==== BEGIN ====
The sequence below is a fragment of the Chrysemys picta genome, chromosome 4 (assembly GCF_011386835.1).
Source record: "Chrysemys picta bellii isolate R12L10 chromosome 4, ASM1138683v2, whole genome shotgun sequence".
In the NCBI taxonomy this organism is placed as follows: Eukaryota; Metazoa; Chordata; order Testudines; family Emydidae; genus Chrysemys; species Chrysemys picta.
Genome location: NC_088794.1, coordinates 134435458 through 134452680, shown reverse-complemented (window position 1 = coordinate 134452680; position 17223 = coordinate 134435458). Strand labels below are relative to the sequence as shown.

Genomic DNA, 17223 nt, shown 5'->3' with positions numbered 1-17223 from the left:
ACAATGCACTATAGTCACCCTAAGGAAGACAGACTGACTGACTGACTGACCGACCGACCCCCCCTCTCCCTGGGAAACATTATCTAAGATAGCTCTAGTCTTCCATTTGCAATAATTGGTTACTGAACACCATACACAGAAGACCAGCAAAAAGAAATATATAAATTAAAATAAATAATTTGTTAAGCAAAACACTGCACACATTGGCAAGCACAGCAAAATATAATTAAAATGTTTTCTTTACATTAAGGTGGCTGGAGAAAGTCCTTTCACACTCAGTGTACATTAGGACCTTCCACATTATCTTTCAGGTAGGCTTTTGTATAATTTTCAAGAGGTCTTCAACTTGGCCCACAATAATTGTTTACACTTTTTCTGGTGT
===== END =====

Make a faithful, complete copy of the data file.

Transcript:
The sequence below is a fragment of the Chrysemys picta genome, chromosome 4 (assembly GCF_011386835.1).
Source record: "Chrysemys picta bellii isolate R12L10 chromosome 4, ASM1138683v2, whole genome shotgun sequence".
In the NCBI taxonomy this organism is placed as follows: Eukaryota; Metazoa; Chordata; order Testudines; family Emydidae; genus Chrysemys; species Chrysemys picta.
Genome location: NC_088794.1, coordinates 134435458 through 134452680, shown reverse-complemented (window position 1 = coordinate 134452680; position 17223 = coordinate 134435458). Strand labels below are relative to the sequence as shown.

Genomic DNA, 17223 nt, shown 5'->3' with positions numbered 1-17223 from the left:
ACAATGCACTATAGTCACCCTAAGGAAGACAGACTGACTGACTGACTGACCGACCGACCCCCCCTCTCCCTGGGAAACATTATCTAAGATAGCTCTAGTCTTCCATTTGCAATAATTGGTTACTGAACACCATACACAGAAGACCAGCAAAAAGAAATATATAAATTAAAATAAATAATTTGTTAAGCAAAACACTGCACACATTGGCAAGCACAGCAAAATATAATTAAAATGTTTTCTTTACATTAAGGTGGCTGGAGAAAGTCCTTTCACACTCAGTGTACATTAGGACCTTCCACATTATCTTTCAGGTAGGCTTTTGTATAATTTTCAAGAGGTCTTCAACTTGGCCCACAATAATTGTTTACACTTTTTCTGGTGT